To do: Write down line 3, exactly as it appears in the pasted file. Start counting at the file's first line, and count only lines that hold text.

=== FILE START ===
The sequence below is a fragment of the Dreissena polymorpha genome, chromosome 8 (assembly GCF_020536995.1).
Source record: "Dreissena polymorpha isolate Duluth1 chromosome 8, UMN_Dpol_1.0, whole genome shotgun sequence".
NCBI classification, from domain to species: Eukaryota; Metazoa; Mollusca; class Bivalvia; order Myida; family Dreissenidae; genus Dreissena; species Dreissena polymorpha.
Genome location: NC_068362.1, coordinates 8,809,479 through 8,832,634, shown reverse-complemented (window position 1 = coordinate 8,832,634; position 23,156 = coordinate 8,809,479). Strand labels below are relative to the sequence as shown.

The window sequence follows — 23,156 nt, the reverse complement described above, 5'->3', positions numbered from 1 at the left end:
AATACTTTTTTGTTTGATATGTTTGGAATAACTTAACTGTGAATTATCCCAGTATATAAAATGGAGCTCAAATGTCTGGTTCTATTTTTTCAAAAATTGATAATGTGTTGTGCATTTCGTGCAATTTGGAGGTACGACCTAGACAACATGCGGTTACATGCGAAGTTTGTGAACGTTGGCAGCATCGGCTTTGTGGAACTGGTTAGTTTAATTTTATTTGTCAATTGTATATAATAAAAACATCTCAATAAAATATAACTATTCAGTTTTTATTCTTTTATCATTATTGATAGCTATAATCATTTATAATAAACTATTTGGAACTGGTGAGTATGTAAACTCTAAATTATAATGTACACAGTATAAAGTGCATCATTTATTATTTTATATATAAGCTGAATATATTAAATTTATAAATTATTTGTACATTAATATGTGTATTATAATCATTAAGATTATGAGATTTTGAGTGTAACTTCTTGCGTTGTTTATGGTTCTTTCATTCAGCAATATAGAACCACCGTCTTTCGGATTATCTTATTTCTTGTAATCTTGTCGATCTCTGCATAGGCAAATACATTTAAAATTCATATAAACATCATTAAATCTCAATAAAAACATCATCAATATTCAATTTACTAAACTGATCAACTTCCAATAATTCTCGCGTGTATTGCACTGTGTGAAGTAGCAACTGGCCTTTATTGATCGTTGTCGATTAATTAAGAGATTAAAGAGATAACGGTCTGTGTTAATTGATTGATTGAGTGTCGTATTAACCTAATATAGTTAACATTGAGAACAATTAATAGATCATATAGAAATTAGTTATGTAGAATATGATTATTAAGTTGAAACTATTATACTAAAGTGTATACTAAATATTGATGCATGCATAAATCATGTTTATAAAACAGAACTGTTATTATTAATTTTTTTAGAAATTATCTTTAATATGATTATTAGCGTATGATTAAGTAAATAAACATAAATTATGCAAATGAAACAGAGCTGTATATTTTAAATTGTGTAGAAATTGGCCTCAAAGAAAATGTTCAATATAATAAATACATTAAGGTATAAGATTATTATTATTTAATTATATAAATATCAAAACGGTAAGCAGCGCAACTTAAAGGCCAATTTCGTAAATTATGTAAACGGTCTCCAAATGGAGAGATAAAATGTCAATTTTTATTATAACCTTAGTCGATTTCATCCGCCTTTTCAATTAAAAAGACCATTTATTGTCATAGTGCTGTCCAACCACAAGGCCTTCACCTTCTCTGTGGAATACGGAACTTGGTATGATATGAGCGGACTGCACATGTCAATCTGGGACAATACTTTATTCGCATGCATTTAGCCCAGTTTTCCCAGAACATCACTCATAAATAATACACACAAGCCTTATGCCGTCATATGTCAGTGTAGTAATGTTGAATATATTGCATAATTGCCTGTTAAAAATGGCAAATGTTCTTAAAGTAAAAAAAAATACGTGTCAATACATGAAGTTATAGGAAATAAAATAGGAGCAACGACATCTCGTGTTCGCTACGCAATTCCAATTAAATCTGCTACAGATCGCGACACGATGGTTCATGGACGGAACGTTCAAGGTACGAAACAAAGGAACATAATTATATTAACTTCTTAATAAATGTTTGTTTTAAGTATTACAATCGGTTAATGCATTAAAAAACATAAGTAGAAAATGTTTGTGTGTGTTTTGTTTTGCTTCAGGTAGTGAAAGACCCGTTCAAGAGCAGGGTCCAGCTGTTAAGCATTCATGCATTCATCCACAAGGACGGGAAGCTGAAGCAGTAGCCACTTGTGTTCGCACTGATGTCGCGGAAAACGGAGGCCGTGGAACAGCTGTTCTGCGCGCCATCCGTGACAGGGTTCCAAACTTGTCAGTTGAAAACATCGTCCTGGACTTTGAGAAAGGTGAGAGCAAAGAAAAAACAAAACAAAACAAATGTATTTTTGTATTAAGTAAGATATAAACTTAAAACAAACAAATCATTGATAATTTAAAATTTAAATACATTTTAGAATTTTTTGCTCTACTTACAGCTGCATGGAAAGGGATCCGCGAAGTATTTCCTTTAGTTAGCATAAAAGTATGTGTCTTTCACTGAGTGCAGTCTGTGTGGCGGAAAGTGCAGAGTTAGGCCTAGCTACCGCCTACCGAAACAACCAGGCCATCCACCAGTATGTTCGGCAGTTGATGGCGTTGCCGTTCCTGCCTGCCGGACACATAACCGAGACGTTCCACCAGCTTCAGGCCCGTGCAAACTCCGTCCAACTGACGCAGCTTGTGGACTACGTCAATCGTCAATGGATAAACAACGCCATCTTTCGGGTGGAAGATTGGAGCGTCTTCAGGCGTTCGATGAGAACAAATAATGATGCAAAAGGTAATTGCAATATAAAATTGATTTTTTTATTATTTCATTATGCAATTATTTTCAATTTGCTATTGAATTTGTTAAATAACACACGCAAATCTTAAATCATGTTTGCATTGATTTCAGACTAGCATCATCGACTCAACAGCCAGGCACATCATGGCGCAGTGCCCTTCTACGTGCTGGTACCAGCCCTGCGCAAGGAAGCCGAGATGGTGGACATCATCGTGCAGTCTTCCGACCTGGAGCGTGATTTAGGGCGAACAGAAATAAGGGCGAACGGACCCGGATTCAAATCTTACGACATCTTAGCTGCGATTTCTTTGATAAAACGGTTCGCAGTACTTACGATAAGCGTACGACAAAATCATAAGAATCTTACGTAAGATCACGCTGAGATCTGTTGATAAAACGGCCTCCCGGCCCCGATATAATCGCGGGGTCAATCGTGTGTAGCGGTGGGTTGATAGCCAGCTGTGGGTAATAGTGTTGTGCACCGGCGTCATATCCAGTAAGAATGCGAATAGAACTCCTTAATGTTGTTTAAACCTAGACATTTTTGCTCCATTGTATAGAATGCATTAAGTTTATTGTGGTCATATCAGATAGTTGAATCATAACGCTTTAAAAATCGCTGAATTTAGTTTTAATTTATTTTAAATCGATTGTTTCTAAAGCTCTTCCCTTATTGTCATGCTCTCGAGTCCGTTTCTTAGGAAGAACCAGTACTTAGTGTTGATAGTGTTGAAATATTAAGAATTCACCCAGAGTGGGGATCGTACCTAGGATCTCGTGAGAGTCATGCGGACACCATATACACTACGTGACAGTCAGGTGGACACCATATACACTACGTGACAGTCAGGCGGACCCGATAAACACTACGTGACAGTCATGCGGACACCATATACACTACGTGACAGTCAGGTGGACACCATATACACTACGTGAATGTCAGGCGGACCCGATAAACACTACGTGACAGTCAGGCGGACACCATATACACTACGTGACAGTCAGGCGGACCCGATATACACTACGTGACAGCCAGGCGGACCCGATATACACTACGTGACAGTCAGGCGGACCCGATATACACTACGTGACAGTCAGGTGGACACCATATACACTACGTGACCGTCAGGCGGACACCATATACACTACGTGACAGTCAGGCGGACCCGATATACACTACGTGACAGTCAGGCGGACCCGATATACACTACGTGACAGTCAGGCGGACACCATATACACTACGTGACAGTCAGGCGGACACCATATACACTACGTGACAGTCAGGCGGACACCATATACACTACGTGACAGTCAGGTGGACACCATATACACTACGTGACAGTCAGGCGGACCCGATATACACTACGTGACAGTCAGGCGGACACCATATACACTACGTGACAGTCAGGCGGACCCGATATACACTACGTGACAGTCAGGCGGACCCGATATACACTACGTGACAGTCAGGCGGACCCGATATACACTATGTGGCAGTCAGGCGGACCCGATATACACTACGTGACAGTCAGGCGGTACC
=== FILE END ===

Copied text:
NCBI classification, from domain to species: Eukaryota; Metazoa; Mollusca; class Bivalvia; order Myida; family Dreissenidae; genus Dreissena; species Dreissena polymorpha.